Expert weighs in on Michael Brown autopsy

While a grand jury decides whether to indict Ferguson police officer Darren Wilson in the shooting death of Michael Brown, leaks in the process have given the public a look at some of the evidence presented by prosecutors.

Dr. Lawrence Kobilinsky, a professor at John Jay College of Criminal Justice and an expert in forensics, examined the official autopsy performed on Michael Brown's body by Missouri authorities and shared his thoughts with CBS News.

Kobilinsky said the key pieces of evidence from the autopsy were the number of rounds that hit Brown's body as well as the trajectories of those bullets.

"The trajectories of these wounds to the body tell us the relative position of Michael Brown to police officer Wilson," Kobilinsky said.

Brown suffered a graze wound to the right hand, near his thumb. Particulate matter in the tissue is "consistent with gunshot residue," according to the autopsy.

"That tells me that that right hand was very close to the gun when it went off," Kobilinsky said. That may support Wilson's version of events that there was a struggle at the police car between he and Brown that led to the shooting.

However, a private autopsy commissioned by Brown's family found that there was no gunshot residue on Brown's body. Brown's family believes that the 18-year-old was shot from a distance while trying to surrender, an account supported by some witnesses.

The nature of the first bullet wound to Brown's right forearm, as detailed in the official autopsy, casts doubt on the claim of surrender, according to Kobilinsky.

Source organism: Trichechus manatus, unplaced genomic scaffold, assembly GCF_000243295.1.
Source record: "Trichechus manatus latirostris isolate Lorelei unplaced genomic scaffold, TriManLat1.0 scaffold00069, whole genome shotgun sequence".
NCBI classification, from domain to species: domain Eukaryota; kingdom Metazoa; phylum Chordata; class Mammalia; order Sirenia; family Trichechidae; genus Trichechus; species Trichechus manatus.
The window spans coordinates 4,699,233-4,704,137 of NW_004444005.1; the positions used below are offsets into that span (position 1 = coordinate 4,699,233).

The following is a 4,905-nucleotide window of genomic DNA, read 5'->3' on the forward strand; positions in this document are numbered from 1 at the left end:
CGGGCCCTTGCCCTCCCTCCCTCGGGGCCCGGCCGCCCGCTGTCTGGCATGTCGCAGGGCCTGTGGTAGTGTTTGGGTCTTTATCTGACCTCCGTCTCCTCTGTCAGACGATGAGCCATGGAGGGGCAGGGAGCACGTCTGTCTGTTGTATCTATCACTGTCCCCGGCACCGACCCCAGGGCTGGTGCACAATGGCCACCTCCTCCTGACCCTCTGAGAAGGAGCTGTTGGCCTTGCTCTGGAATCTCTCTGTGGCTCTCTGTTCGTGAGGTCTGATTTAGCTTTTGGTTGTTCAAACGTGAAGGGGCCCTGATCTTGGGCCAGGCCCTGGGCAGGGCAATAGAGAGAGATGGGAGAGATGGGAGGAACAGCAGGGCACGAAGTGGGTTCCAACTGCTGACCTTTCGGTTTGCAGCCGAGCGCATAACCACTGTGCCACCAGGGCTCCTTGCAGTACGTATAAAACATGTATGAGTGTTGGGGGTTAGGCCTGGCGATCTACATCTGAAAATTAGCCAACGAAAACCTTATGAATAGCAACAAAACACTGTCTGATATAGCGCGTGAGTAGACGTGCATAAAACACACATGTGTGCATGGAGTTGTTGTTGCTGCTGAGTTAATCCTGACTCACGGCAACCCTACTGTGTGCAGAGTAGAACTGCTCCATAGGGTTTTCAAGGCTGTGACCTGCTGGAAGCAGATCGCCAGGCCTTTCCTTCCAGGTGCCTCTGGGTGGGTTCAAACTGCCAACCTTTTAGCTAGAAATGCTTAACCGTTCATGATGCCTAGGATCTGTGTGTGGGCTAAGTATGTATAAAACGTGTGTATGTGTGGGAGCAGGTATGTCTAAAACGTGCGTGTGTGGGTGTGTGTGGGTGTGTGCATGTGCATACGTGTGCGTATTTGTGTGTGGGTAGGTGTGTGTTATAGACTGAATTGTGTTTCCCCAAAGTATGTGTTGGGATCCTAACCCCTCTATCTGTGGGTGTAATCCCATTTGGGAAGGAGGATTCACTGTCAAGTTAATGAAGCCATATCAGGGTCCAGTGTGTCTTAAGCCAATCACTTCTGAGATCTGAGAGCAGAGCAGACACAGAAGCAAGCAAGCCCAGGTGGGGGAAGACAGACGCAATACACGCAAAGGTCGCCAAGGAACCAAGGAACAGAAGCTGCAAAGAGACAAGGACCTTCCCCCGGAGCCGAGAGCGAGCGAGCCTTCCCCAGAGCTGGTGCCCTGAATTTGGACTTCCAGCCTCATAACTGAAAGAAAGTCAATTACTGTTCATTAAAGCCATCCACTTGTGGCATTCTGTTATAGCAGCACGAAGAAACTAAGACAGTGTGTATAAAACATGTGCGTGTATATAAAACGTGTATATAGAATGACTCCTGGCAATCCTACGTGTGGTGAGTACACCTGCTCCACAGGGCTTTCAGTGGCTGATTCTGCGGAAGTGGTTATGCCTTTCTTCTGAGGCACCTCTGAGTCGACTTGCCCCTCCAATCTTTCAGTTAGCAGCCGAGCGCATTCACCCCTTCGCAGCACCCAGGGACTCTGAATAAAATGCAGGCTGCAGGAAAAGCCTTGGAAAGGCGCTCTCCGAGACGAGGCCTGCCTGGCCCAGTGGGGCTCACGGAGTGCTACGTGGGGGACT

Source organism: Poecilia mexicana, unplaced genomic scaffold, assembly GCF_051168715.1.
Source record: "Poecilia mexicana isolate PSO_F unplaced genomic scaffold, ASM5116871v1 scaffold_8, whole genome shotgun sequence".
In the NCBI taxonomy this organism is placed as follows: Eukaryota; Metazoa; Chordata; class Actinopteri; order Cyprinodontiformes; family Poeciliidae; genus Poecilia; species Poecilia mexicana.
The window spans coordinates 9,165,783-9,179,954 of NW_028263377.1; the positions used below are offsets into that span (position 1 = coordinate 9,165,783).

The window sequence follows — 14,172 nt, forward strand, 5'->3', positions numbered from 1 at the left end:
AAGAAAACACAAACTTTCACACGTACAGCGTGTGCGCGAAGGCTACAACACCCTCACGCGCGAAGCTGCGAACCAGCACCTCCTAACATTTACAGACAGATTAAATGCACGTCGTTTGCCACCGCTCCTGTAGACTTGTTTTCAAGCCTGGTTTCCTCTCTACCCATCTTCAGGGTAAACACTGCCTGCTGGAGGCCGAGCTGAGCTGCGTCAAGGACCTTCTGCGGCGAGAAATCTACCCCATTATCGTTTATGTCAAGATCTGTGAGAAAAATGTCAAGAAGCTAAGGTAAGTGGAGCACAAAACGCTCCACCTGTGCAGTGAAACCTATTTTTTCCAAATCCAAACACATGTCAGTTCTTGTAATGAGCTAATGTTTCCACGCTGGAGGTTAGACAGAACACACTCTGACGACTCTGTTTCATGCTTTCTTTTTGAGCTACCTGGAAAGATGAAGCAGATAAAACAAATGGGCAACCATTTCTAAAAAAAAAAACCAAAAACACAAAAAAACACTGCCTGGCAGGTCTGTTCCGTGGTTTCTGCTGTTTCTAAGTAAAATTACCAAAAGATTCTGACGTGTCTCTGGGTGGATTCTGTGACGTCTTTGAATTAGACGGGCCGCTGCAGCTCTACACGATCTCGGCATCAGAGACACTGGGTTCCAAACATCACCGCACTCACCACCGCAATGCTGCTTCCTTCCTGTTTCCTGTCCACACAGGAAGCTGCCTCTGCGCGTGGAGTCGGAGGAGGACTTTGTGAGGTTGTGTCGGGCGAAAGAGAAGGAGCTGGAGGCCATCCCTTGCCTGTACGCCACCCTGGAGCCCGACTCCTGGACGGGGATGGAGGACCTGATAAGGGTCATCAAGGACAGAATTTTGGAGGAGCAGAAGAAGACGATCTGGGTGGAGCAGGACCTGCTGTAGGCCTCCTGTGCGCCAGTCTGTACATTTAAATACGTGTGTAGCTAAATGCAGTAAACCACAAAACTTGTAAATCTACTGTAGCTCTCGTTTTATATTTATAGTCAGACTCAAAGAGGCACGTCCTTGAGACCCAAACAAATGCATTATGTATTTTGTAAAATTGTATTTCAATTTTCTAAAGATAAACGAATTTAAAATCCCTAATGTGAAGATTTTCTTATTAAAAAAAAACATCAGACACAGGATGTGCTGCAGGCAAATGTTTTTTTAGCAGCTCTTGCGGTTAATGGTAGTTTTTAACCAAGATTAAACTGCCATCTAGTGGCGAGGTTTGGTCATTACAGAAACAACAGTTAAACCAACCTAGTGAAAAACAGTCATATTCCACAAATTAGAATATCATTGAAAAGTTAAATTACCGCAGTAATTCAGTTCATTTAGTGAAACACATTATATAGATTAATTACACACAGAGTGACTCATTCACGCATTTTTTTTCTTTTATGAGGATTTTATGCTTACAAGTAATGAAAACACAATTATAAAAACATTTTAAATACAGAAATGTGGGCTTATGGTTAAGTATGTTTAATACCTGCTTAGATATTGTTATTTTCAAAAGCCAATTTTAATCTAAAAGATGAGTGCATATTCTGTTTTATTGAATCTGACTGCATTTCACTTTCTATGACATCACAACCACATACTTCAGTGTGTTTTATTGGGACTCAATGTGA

"If one is in the process of surrendering, one's palms are forward," Kobilinsky said, adding that the bullet would enter on the underside of the arm. However, the round entered on the other side of Brown's arm.

"People don't give up, they don't surrender with their palms facing in. So for that round, I think the simplest explanation is the arms were down, rather than up."

Even here, though, there is conflicting data that underscores the challenge of reaching a definitive conclusion: another round hit Brown's arm from the exact opposite trajectory.

"That for me is hard to interpret, and I think that different pathologists may reach different conclusions," Kobilinsky said.

The wounds to Brown's head also lend themselves to multiple versions of events.

One of the rounds that entered Brown's skull near his right eye came out of his right jaw, which means the bullet traveled down and to the right through the head. According to Kobilinsky, that suggests Brown's head was facing down.

"You can postulate he was in the process of falling when those shots were fired or he was charging at the police officer, which is consistent with what police officer Wilson alleged," Kobilinsky said.

The grand jury's decision on whether to indict Wilson is expected to be released in the coming days.